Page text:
The downward movement of the weighing seat 40 is transferred through the flange 25, a main lever 41, a draft rod 42, an extension lever 43 and a draft rod 44 to a scale beam 45 of the balance weighting system (A) to raise the right-hand end of the said scale beam 45. The left-hand end of the scale beam is provided with a center weight 46 to inhibit any oscillation of the scale beam.

The scale beam 45 at its right-hand side is provided with an exchangeable main weight means 48, which is somewhat below the predetermined bag weight, through a suspension rod 47 which is provided at its lower end with a collar support 50 for bearing an auxiliary weight means 49 which satisfies the final bag weight.

In advance with the packaging operation, the right terminal of the scale beam 45 is somewhat raised resisting the main weight means 48, so that a slit plate 51 fitted to the scale beam 45 actuates a primary photoelectric detector 52 which cooperates with the flow control system to pinch the coupling 20 of the feed pipe 16 for full flow of the material. While during the operation of the primary photoelectric detector 52, the collar support 50 is raised to the level for receiving the bottom of the auxiliary weight means 49 lying on the floor flame 54 whereby to exert an additional weight on the scale beam 45. Whereafter, the powdered material is fed only through the small feed pipe 17 for dribble flow and when the filling of powdered material comes to the predetermined bag weight, the scale beam 45 is tilted to enable slit plate 51 to actuate a secondary photoelectric detector 53 which cooperates with the flow control system to shut the small feed pipe 17 whereby to finalize the packaging operation.

In the weighing mechanism mentioned above, the operation of the primary photoelectric detector 52 induces the starting of the timer of the delay open relay circuit to energize a solenoid 55 which makes a magnetic contact with one end of an auxiliary beam 56 to fix the auxiliary weight means 49 on the floor 54 so that any unnecessary suspension of the auxiliary suspension rod 47 is positively suption with a highly uniform-bag weight with the maximum weighing error of 1/5000 which is an amazing value-as compared with those obtainable by the conventional packaging apparatus'of this class. i

Further, according to the invention, a perfect dust-free operation may be achieved'since the dust is completely collected by the circulation system.

it will be appreciated that in lieu of the aerator units arranged at the conical lower portion of the air chamber, a vertical screw conveyor can be disposed along the center axis of the air chamber to convey the wet powdered materials such as salt, sugar and the like into the housing, while satisfactorily stirring such wet powdered material.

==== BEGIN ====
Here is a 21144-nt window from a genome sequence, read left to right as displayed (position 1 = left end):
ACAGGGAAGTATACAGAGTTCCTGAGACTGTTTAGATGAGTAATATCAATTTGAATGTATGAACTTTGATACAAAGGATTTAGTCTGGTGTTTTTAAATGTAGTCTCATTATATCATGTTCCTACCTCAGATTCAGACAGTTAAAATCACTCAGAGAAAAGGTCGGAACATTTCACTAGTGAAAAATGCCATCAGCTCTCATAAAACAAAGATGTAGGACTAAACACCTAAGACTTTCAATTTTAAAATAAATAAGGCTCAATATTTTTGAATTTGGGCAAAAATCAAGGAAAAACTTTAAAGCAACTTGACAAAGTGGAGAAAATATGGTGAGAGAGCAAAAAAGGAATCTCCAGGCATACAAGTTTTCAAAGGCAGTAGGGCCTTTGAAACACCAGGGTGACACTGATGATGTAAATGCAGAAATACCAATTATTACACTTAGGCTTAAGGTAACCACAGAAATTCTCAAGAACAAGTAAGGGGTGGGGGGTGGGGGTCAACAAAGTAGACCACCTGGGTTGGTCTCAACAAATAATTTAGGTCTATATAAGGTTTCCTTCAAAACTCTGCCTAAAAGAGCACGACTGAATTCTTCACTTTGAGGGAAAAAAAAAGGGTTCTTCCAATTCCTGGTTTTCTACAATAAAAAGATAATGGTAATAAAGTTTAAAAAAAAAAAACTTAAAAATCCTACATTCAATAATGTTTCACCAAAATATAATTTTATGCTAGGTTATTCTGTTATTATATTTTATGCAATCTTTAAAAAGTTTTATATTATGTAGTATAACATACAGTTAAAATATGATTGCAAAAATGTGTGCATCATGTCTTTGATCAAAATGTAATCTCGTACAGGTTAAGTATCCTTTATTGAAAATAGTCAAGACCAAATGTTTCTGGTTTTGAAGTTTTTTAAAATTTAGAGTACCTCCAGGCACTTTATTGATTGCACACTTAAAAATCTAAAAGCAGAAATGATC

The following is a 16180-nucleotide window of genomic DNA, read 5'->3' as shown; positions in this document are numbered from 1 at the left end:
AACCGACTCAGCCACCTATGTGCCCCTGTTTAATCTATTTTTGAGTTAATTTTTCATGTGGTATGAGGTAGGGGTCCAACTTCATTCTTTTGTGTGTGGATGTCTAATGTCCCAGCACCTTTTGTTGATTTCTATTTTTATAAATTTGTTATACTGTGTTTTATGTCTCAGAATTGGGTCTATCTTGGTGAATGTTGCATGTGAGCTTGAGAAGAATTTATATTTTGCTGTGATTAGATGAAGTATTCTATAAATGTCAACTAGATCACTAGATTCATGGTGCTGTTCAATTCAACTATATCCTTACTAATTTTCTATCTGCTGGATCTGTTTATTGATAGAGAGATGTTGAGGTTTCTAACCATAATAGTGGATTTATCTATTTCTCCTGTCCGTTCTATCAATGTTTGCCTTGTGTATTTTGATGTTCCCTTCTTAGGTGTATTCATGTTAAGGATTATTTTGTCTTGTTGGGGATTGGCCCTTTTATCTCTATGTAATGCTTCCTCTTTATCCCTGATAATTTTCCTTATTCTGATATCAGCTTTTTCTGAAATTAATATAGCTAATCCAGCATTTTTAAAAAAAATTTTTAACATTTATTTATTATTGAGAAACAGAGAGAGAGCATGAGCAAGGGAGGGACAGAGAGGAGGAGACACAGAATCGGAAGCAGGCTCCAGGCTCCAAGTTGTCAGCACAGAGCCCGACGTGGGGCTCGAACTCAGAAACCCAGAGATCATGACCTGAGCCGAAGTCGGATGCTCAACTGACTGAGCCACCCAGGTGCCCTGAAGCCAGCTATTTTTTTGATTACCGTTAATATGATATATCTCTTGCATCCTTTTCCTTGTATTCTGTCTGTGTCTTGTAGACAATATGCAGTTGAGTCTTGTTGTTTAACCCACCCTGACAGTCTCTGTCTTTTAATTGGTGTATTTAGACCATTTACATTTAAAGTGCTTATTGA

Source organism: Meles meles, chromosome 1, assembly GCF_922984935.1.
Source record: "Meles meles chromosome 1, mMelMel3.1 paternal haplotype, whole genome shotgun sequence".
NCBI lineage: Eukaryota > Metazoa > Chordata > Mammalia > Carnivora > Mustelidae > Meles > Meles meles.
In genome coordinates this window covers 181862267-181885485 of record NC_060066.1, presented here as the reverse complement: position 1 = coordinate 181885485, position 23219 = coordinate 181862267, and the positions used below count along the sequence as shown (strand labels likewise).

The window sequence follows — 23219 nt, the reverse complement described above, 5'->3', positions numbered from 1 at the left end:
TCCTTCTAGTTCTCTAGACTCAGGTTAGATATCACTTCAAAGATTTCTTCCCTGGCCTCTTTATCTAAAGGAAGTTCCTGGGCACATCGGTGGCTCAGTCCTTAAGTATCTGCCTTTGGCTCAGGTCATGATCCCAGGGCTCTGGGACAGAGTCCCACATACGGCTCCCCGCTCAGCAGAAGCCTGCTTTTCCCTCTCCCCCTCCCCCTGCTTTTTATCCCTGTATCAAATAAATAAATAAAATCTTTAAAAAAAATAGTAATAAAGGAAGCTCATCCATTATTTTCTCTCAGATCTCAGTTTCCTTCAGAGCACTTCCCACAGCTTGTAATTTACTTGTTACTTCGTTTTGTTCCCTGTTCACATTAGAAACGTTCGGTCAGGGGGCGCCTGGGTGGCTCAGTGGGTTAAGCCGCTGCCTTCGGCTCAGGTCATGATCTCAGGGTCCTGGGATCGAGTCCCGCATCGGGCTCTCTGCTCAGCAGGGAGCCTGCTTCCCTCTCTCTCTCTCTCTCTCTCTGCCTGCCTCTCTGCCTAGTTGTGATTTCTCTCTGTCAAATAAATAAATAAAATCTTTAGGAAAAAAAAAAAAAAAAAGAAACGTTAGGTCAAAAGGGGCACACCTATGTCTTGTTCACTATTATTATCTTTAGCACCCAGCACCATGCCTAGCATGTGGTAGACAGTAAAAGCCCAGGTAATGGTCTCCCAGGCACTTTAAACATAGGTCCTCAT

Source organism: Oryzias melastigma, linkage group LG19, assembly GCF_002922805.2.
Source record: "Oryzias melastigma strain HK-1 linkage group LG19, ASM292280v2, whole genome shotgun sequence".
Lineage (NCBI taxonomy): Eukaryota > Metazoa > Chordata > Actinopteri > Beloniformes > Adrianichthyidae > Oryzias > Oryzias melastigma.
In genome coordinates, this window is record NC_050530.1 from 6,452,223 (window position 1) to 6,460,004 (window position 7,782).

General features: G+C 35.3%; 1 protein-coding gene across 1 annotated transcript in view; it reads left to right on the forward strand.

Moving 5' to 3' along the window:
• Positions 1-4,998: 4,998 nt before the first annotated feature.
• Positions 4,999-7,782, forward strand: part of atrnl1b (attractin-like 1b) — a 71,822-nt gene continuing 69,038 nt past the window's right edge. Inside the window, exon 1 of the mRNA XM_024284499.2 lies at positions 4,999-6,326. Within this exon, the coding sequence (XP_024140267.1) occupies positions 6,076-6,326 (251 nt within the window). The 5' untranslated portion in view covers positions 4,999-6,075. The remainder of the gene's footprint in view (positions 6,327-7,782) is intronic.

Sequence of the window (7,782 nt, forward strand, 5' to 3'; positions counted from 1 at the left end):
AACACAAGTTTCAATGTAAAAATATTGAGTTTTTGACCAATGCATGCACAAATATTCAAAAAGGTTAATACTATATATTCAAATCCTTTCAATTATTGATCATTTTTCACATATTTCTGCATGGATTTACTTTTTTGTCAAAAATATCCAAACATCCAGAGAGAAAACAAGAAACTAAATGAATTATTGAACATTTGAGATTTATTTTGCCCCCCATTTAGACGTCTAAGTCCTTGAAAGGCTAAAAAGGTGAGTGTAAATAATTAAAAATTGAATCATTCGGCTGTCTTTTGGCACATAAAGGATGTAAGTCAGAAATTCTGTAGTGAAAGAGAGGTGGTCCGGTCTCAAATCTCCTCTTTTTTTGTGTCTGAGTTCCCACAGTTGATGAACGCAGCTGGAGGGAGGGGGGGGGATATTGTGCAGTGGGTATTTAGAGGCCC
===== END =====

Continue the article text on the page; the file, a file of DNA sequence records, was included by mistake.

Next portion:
While certain preferred embodiments of the invention have been illustrated by way of example in the drawings and particularly described, it will be understood that various modifications may be made in the apparatuses and constructions and that the invention is no way limited to the embodiments shown. 4

I claim:

1. An automatic packaging apparatus for powdered material, said apparatus comprising a hopper for containing such material, a chamber disposed beneath said hopper, said chamber being provided in its upper portion with an air exhaust outlet for discharging air therefrom after packaging has been finished and at its lower portion with air inlet means for blowing air into said chamber to fluidize said material moving therethrough, a housing arranged beneath the bottom of said chamber, said housing being provided with a second air inlet means for admitting air' into said housing for fluidizing the material delivered thereto, said housing being provided at a point above said second air inlet means with an air supply pipe I for urging the fluidized material through and out of said housing, feed pipe means connected to and communicating with said housing for'receiving material moved by said air supply pipe, flow control means connected to said-feed pipe means for controlling the rate of flow of the material through said feed pipe means, filling means associated with said flow control means for discharging the material into a bag, automatic weighing means operatively connected to said flow control means to selectively regulate material flow according to bag weight whereby a plurality of bags may be filled to a uniform weight, and means for feeding dustin said chamber and at said filling means back into said hopper for recirculation of said dust.

2. Apparatus according to claim 1 wherein each of said air inlets comprises a casing which is provided at one side with an air pervious pad and at the other side with an air supply pipe of large diameterand an air exhaust pipe of small diameter for relieving air pressure both in the chamber and in the housing.

3. Apparatus according to claim 1 wherein said air exhaust outlet comprises an air exhaust pipe'of large diameter and a cleanout pipe of small diameter, which are connected to two flexible coupling pipes of difi'erent diameters which can be pinched alternately by a flow cutoff arrangement.